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D.A.: ‘Kermit Gosnell is a monster’

Enigmatic as ever, West Philadelphia abortion doctor Kermit Gosnell left court for a life in prison this morning without explaining what happened during the 31-years he operated an abortion clinic dubbed the "house or horrors."

Enigmatic as ever, West Philadelphia abortion doctor Kermit Gosnell left court for a life in prison this morning without explaining what happened during the 31-years he operated an abortion clinic dubbed the "house or horrors."

"Is there anything you wish to say?" asked Common Pleas Court Judge Jeffrey P. Minehart before imposing three consecutive life prison terms plus 2-1/2 to 5 years.

"Not at this time," replied Gosnell.

Gosnell, 72, thanked the judge for his nine-week trial and turned to defense attorney Jack McMahon and said, "Good job."

McMahon shook Gosnell's hand and slapped him loudly on the back. And then he was gone, escorted through a side door to the elevators and prison holding cells under the city's Criminal Justice Center.

In his first news conference on the case since a gag order was imposed two years ago, District Attorney Seth Williams called the Gosnell case "arguably the most gruesome" he had ever seen.

Flanked by prosecutors Joanne Pescatore and Edward Cameron, and police and detectives who investigated the case, Williams told reporters: "I will not mince words, and this is not mere hyperbole, Kermit Gosnell at some point became a monster. Any doctor who cuts into the necks severing the spinal cords of living, breathing babies, who could otherwise survive with proper medical attention, is a murderer and a monster."

Williams said Gosnell "knowingly and systematically mistreated female patients for years, which ultimately resulted in the tragic death of Karnamaya Mongar."

Mongar was an abortion patient who died in 2009 after being administered too much Demerol by Gosnell's untrained staff.

Pescatore, who was assigned to the case since a state-federal drug raid in 2010 revealed what was going on inside Gosnell's Women's Medical Society clinic, told reporters that "I felt honored to try this case."

"It was beyond belief that something like this could happen in a city such as this," Pescatore said."

Outside the courthouse, McMahon continued to defend his client, telling reporters that "This was presented in the beginning as a house of horrors, a hideous place. That's just not true."

McMahon said never in his career has he seen "such a trampling of justice."

"There wasn't one single person anywhere, in the media, anywhere that ever gave him any type of second chance in this case. . .Nobody had the facts, everybody made their conclusions based on what they read in the papers or what the grand jury report said. . . .. The lynching by the media prior to the trial was definitely intense," he said.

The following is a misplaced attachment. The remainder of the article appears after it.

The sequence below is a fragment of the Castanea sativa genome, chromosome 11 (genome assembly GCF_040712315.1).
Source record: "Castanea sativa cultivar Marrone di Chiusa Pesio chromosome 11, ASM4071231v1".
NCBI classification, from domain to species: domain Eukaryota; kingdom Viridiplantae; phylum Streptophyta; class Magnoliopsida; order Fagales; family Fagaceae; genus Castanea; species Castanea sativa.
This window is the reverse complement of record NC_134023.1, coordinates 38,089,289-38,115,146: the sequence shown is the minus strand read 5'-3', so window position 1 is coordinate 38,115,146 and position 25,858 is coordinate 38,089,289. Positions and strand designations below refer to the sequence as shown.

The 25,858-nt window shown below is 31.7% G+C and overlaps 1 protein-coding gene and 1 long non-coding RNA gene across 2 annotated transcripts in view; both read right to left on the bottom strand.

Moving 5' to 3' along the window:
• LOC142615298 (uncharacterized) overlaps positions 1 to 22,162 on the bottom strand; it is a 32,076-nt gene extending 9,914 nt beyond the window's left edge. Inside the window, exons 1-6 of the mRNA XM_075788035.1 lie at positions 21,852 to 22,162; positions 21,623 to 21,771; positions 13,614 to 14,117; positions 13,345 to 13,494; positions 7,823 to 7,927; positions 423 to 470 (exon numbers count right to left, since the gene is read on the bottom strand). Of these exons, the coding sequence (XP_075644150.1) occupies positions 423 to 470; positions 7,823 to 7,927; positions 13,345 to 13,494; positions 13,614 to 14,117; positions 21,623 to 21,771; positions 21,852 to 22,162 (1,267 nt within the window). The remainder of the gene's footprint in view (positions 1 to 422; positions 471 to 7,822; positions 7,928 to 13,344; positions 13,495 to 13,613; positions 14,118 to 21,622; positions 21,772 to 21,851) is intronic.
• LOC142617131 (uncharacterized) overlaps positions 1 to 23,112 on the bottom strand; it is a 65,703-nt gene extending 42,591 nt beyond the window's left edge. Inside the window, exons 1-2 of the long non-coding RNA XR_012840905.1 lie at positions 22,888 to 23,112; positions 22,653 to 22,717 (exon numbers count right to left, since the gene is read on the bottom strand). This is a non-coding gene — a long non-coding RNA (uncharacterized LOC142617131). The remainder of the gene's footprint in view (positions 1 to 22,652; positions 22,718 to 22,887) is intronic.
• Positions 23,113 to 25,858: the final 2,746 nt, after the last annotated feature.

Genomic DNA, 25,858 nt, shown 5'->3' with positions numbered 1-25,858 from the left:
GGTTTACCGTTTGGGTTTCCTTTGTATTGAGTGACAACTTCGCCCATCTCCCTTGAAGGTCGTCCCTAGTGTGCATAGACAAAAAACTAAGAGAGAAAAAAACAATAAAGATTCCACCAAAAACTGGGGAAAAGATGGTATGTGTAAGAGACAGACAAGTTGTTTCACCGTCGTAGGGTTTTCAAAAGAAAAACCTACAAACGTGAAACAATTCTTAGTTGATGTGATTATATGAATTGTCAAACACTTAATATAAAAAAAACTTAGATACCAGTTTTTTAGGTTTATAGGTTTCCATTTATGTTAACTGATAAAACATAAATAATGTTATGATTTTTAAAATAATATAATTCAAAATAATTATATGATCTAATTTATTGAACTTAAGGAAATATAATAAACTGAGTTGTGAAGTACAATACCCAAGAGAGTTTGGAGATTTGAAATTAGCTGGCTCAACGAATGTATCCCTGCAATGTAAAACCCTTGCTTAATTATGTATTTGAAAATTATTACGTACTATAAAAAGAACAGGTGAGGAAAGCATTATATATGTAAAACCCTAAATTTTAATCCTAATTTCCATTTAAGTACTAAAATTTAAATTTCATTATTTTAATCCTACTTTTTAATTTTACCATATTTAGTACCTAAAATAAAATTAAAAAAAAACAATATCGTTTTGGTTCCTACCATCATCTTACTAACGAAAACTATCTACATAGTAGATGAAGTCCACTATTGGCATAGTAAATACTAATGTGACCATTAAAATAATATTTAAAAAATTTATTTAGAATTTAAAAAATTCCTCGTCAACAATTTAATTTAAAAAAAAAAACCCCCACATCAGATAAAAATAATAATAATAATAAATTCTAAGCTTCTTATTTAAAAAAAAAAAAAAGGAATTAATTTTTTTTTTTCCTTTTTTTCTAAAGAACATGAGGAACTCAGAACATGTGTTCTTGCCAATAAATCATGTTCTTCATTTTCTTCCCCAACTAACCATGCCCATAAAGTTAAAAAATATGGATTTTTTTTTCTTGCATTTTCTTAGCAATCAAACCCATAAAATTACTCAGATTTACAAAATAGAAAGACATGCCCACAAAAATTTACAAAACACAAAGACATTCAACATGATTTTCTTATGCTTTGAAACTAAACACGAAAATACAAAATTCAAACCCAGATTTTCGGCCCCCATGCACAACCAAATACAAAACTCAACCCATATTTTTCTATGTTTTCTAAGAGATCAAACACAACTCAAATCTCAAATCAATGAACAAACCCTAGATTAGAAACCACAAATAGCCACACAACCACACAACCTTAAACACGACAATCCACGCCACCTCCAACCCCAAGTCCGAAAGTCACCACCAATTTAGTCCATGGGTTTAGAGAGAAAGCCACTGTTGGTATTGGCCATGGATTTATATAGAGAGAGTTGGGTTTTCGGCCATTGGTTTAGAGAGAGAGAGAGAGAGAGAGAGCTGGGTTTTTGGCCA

McMahon said he respects the jury's verdict but "just because we respect it doesn't mean that that's the truth."

He said Gosnell is "far from a monster" and that his client "believes what he did was not homicide."

McMahon said said Gosnell chose life in prison because of his children. "He (Gosnell) did not want to subject them to any more negativity."

Several of the Gosnell jurors spoke with the media after the sentencing.

"He's the worst example of an abortion doctor in the world, obviously," said jury foreman David Misko.

Juror Joseph Carroll said the prosecution "did a good job" and that Gosnell deserved life in pruson.

After two years of publicity since he was charged with killing infants born live during illegal late-term abortions, and a long trial, Gosnell's case seemed to evaporate.

On Monday, the jury of seven women and five men found him guilty of three counts of first-degree murder in the deaths of three infants, a count of involuntary manslaughter for the 2009 overdose death of abortion patient Karnamaya Mongar, 41, of Virginia, and more than 200 counts for violating the Pennsylvania Abortion Control Act.

The jury was to have met again on Tuesday to begin hearing testimony to decide whether to sentence Gosnell to death by lethal injection or life in prison.

But on Tuesday afternoon, Gosnell took the issue away from the jury, striking a deal with city prosecutors in which he agreed to waive his appeal rights to escape a possible death sentence.

Today was basically a 15-minute long formality and Minehart said nothing but the words needed to impose the sentence.

The only victim-impact testimony came from Philadelphia lawyer Bernard W. Smalley Sr., who is representing the Mongar family in a civil lawsuit against Gosnell and the City of Philadelphia.

Smalley said the family was devastated by Mongar's death just four months after she and her family emigrated to the United States after 20 years living in huts in a Nepal resettlement camp for refugees of the Asian nation of Bhutan.

Though the Mongar family was not in court, Smalley said they wanted to thank the prosecutors, judge and jury "for their patience. For what they saw was a justice system that worked for them and they are thankful for that."

Though Gosnell still faces a federal trial for allegedly trafficking in prescriptions for dangerous narcotics at his Women's Medical Society clinic at 3801 Lancaster Ave., that too may be near an end.

Assistant District Attorney Edward Cameron told Minehart that McMahon and federal prosecutors were negotiating a possible guilty plea in that case as well.